back pain vertebral xray

Common Red Flags of a Serious Back Injury

What are the Different Types of Back Pain? 

Back pain is a frequent problem for many adults, and their experiences differ from person to person, categorized based on a few characteristics. The first characteristic is based on three separate segments of the vertebra: the cervical spine or upper back, the thoracic spine or mid back, and the lumbar spine, also known as the lower back. Next, pain symptoms are often placed on a sliding scale from mild to severe based on experience. Finally, pain is categorized as either acute or chronic. Acute pain could be caused by a hard fall or some other kind of traumatic back injury. Some examples of injuries that could cause acute back pain include sprains and strains, herniated discs, or pinched nerves. Chronic pain is long-term pain that occurs over months or even years and either has no apparent cause or caused by an injury that has since healed. Chronic pain is often non-specific, meaning medical professionals will not trace it back to one root cause and frequently indicative of poor posture, heavy lifting, or nerve damage. 

What Causes Back Pain? 

The back is a highly complex structure of muscles and bones, supported primarily by the spinal column- a curved stack of small bones called vertebrae that protects the spinal cord. The vertebrae make up the largest bundle of nerves in our body and directly connects the nervous system and the brain, making it rather difficult to imagine the complexity of determining one exact root cause when back pain arises. However complex it is there are still several causes of back pain that we can single out as more common than others. The most common acute back injury is muscle strain, which can range from mild to severe and happen during a bump or a spill, or from heavy lifting or overuse. Others include sprain, fractures, and herniated discs. Chronic back pain is most often a symptom of inflammation, which is the body's reparative response to things like arthritis, overload, and even stress. In some patients, conditions like osteoporosis or fibromyalgia can also cause back pain. 

Common Signs of Serious Back Injury 

Serious back injuries can come in various forms, classified by their similarities. Pain is described in many ways, and if it's severe it usually means serious injury or health risk.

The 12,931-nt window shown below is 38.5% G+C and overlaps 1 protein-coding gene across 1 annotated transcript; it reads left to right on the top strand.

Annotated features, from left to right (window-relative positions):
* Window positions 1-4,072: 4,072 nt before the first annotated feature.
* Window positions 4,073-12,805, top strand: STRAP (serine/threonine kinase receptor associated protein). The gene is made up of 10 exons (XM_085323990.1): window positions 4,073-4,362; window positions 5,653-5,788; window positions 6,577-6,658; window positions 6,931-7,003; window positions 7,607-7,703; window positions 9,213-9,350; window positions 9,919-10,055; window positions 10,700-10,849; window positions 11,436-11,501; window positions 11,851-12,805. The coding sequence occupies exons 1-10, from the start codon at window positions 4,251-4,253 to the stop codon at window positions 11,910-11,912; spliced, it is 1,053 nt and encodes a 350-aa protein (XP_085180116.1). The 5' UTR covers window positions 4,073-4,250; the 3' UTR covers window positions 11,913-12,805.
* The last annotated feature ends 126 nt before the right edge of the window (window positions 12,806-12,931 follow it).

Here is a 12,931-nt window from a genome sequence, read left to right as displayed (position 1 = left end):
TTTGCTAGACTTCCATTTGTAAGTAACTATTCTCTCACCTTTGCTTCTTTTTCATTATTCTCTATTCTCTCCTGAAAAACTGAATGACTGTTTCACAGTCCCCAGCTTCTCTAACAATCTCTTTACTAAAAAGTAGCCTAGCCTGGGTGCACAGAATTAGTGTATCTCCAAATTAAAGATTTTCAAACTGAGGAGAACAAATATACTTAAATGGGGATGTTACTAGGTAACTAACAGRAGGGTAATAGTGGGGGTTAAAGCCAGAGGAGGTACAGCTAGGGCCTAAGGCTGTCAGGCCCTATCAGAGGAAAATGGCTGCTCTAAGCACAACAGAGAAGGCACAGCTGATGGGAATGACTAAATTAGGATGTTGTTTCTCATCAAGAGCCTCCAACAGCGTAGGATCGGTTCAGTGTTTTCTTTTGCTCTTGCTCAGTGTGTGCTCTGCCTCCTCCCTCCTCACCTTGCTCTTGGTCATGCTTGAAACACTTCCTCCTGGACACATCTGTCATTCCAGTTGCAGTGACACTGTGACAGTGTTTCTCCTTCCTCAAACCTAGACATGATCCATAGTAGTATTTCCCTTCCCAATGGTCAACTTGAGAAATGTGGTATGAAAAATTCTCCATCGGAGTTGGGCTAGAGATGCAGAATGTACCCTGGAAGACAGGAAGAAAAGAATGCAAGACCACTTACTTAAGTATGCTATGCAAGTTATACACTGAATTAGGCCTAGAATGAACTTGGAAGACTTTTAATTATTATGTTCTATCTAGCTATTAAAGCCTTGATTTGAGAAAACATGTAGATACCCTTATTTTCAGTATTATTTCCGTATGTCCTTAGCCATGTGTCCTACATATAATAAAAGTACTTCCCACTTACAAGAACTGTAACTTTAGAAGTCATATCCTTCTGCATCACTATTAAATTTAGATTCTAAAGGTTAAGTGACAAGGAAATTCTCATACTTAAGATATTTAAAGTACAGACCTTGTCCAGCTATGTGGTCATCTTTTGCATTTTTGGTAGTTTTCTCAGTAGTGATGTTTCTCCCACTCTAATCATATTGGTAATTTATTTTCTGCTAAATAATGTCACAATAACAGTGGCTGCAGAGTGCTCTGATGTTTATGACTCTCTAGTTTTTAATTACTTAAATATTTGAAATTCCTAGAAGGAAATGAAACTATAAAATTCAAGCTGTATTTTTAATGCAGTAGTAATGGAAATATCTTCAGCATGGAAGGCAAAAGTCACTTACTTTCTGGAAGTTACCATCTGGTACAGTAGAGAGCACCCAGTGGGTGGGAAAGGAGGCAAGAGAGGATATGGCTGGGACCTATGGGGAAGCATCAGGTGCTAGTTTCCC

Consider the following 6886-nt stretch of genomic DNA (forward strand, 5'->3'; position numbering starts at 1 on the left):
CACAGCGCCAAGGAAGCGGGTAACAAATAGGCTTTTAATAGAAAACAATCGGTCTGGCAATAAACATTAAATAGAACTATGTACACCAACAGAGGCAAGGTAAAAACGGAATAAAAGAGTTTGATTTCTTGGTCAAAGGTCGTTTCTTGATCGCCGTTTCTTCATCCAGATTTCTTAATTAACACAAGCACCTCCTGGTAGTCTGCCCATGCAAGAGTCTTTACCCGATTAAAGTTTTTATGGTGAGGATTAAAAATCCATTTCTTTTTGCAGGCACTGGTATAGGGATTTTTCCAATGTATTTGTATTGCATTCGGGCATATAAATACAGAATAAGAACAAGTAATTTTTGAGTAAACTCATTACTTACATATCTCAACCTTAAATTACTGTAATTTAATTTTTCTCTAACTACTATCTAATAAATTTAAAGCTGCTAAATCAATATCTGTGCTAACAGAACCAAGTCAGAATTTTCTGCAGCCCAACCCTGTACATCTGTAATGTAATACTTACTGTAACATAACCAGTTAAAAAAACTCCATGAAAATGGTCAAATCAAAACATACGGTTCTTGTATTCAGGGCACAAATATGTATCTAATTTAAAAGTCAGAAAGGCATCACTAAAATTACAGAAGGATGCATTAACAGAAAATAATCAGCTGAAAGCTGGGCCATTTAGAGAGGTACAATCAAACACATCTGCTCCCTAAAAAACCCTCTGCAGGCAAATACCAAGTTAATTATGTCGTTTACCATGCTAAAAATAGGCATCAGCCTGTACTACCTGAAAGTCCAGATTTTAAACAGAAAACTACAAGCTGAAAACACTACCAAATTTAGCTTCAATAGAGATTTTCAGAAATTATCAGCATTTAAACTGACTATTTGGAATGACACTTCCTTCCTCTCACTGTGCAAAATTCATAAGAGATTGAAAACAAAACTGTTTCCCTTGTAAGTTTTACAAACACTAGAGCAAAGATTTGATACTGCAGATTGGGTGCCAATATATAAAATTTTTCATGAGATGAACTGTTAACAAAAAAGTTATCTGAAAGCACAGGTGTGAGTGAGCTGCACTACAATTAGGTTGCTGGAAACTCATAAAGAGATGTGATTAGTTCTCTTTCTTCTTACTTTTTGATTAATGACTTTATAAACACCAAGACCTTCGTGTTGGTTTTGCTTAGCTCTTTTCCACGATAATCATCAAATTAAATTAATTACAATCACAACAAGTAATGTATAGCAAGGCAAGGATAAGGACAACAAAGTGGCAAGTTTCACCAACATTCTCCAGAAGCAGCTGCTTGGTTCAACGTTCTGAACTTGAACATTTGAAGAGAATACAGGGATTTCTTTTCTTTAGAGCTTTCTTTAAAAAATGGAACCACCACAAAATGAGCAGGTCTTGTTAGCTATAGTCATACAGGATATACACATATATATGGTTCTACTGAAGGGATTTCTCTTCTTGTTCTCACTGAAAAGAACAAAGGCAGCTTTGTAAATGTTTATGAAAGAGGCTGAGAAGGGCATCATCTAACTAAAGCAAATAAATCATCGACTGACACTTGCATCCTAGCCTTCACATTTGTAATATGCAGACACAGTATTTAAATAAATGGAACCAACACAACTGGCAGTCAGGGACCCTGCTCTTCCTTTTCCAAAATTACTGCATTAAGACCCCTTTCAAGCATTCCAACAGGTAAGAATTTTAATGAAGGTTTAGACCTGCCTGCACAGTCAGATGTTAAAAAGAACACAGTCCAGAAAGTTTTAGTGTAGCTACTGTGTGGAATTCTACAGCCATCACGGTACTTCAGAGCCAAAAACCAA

Along with severe pain, several sensations usually accompany serious back injury, including but not limited to: sharp pain indicating muscle damage, radiating pain indicating nerve damage; sudden weakness in the legs, incontinence, or the inability to control bladder or bowel functions, and lastly, numbness or tingling in the legs or groin. 

Treating Back Pain

Treatment for back pain can be vastly different based on the root cause and severity of the pain/injury. Some acute injuries require extensive treatment for a full recovery and often involve physical therapy, surgery, and weeks or months of rest. Others require a bit of ice and a couple of days off. Chronic back pain can sometimes be treated by making several lifestyle changes such as diet, exercise, and meditation. Obesity is one of the biggest causes of arthritis as it puts excessive strain on the structural segments of the body like the spine and can lead to back pain. Weight loss can be somewhat of a miracle cure for those experiencing back pain due to obesity. Exercise, meditation, stretching, and yoga can not only loosen muscles in the back by relieving tension and related pain symptoms, but also allow us to de-stress and improve our posture – addressing a few of the primary causes of chronic pain all at once. However, chronic pain can also be a symptom of existing medical conditions such as rheumatoid arthritis or osteoporosis. These diseases cannot be cured and may require prescription medication, invasive surgeries, and long-term treatment plans.  

If you're unsure what course of treatment your pain level warrants try these basic at-home practices. If your pain doesn't improve, seek out the help of a medical professional. 

When Should I See My Doctor?

It can be difficult to determine whether your back pain or injury requires a visit to your healthcare provider. When making this important decision it is imperative that you keep a few things in mind. First, if you’re experiencing any of the symptoms aforementioned for common signs of serious back injury, seek immediate help. Secondly, if the pain from an acute injury or symptoms get worse, such as warmth, discoloration, or a fever develops, it's a good idea to reach out to a medical professional. Finally, if you're unsure whether you need to see a doctor, it's best to consult with one online or over the phone if possible and discuss your symptoms to see if you may require further medical attention.




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